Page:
For example, a Department of Homeland Security (DHS) program dubbed Operation Vigilant Eagle tracks military veterans returning from Iraq and Afghanistan, and characterizes them as extremists and potential domestic terrorist threats because they may be “disgruntled, disillusioned or suffering from the psychological effects of war.”
For example, Jose Guerena, a Marine who served in two tours in Iraq, was killed in 2011 after an Arizona SWAT team kicked open the door of his home during a mistaken drug raid and opened fire. Apart from his military background, Guerena had no prior criminal record, and the police found nothing illegal in his home. [Editorial Note: My link on Guerena is here].
John Edward Chesney, a 62-year-old Vietnam veteran, was killed by a SWAT team allegedly responding to a call that the Army veteran was standing in his apartment window waving what looked like a semi-automatic rifle. SWAT officers fired 12 rounds into Chesney’s apartment window. It turned out that the gun Chesney reportedly pointed was a “realistic-looking mock assault rifle.”
Ramon Hooks, a 25-year-old Iraq war veteran, was using an air rifle gun for target practice outside when a Homeland Security Agent, allegedly house shopping in the area, reported him as an active shooter. Hooks was arrested, his air rifle pellets and toy gun confiscated, and charges filed against him for “criminal mischief.”
Although no toy guns were involved in Brandon Raub’s case, his fact scenario is even more chilling, given that he was targeted for exercising his First Amendment rights on Facebook. The 26-year-old decorated Marine actually found himself interrogated by government agents about his views on government corruption, arrested with no warning, labeled mentally ill for subscribing to so-called “conspiratorial” views about the government, detained against his will in a psych ward for standing by his views, and isolated from his family, friends and attorneys.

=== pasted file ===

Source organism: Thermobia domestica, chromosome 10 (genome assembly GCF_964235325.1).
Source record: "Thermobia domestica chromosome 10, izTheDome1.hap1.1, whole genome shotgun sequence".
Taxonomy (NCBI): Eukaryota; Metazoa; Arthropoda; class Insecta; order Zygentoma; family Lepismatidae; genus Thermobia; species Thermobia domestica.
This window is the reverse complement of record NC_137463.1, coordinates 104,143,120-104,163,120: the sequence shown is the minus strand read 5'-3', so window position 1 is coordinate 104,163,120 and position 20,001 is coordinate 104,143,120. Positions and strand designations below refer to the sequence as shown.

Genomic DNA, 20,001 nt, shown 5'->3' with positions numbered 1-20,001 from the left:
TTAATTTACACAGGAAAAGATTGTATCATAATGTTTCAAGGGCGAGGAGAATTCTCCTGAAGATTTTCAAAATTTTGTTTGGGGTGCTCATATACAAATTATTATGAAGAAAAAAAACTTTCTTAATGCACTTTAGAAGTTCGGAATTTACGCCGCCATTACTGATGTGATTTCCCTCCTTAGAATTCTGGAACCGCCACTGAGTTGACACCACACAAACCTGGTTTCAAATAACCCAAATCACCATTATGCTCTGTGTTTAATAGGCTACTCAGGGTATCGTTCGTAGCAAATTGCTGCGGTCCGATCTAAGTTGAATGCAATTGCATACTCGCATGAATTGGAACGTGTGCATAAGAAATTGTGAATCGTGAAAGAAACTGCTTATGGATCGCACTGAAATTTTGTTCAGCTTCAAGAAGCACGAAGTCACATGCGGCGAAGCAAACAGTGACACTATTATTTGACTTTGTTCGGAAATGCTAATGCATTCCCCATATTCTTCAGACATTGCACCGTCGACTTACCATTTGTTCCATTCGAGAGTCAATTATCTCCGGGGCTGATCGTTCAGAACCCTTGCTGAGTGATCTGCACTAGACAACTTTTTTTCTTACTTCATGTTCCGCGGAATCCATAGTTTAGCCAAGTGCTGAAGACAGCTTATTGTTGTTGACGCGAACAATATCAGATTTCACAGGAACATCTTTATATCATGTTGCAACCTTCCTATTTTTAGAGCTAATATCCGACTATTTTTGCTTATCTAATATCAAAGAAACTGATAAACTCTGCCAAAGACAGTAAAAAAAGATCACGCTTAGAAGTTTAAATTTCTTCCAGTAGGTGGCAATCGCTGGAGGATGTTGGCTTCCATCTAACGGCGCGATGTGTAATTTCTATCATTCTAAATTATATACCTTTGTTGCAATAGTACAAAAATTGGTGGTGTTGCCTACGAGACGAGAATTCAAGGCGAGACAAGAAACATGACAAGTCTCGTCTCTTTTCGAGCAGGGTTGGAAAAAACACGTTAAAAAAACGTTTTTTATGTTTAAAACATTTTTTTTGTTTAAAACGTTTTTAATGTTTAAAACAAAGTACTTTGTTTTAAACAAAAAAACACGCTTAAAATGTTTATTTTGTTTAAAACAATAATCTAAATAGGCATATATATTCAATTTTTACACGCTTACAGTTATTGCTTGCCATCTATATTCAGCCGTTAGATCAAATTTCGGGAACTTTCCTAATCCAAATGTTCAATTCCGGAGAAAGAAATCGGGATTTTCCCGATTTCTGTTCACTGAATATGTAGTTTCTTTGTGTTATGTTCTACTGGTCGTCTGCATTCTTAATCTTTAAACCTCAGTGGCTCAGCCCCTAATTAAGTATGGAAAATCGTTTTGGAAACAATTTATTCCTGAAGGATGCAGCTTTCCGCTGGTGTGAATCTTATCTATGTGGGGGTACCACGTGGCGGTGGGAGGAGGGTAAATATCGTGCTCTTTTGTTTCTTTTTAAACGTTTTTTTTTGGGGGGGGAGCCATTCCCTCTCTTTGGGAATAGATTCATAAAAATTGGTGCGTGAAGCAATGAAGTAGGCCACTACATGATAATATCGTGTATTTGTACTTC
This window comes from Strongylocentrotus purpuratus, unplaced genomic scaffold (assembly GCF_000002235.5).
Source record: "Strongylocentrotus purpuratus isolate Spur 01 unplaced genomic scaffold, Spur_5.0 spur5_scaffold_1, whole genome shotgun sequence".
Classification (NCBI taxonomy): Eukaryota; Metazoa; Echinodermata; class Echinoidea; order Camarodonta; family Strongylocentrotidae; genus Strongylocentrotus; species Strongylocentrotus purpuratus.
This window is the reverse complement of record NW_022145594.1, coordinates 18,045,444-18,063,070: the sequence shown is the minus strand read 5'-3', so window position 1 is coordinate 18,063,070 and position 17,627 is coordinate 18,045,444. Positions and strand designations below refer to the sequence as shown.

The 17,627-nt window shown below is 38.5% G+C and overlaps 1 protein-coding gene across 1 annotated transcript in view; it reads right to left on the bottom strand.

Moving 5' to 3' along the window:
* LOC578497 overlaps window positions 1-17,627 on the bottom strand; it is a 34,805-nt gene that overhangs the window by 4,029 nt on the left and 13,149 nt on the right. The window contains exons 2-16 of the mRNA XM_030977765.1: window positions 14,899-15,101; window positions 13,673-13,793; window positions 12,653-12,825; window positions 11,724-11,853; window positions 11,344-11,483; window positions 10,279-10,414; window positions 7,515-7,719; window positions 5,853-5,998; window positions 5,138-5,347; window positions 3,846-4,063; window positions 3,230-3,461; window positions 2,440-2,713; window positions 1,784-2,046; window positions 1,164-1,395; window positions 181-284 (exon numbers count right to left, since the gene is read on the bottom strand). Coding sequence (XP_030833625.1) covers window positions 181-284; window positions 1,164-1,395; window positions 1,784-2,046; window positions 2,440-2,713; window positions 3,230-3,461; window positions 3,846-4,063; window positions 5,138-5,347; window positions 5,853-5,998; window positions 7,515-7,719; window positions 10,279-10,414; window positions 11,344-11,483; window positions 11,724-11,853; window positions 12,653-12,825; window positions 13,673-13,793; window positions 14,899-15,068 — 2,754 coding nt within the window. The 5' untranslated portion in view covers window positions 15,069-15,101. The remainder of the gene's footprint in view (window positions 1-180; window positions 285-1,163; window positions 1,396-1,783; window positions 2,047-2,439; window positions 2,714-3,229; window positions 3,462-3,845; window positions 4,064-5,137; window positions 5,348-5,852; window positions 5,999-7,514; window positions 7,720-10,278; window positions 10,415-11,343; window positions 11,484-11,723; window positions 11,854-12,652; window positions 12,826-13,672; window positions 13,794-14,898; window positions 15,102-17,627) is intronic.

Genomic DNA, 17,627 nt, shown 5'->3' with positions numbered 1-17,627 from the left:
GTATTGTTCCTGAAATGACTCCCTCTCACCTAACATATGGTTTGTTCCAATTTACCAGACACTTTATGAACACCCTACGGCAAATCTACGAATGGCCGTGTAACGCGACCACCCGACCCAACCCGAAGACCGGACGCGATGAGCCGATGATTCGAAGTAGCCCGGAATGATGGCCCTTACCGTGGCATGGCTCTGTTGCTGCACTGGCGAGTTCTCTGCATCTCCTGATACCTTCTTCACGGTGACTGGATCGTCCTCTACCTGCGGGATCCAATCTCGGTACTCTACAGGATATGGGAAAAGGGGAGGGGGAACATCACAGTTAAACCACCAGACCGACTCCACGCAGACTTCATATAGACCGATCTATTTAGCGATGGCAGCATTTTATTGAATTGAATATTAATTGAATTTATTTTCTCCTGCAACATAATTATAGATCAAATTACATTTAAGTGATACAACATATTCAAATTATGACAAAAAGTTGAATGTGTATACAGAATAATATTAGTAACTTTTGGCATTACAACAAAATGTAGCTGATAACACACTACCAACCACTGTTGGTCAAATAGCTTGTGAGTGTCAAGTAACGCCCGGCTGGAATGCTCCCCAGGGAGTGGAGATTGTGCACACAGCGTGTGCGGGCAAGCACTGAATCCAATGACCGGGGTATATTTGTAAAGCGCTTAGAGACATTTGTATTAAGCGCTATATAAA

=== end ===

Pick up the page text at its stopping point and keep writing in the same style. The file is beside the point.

On August 16, 2012, a swarm of local police, Secret Service and FBI agents handcuffed and transported Raub to police headquarters, then to a medical center, where he was held against his will due to alleged concerns that his Facebook posts were “terrorist in nature.” Meanwhile, in a kangaroo court hearing that turned a deaf ear to Raub’s explanations about the fact that his Facebook posts were being read out of context, Raub was sentenced to up to 30 days’ further confinement in a psychiatric ward. Thankfully, The Rutherford Institute came to Raub’s assistance and brought about his release. Even so, within days of Raub being seized and forcibly held in a VA psych ward, news reports started surfacing of other veterans having similar experiences.
A federal judge actually dismissed Raub’s lawsuit challenging the government’s Operation Vigilant Eagle campaign and its increasing view of veterans as potential domestic terrorists as “farfetched.” Yet what may sound farfetched to the courts is a grim reality to Americans who are daily being targeted for daring to exercise their constitutional rights to speak their minds, criticize the government and defend themselves and their families against overreaching government surveillance and heavy-handed police tactics.
This is even more dangerous partly because the judicial system sides comprehensively, completely, absolutely and without reserve with the police and all of their chosen tactics. Before it’s time to worry over the N.G. or regular troops – many or most of whom likely won’t turn on American citizens anyway – let’s remember the daily and growing threat of the police.
Remember what Kurt Hofmann and I have been saying. The easiest, fastest workaround to Posse Comitatus is the militarization of the police.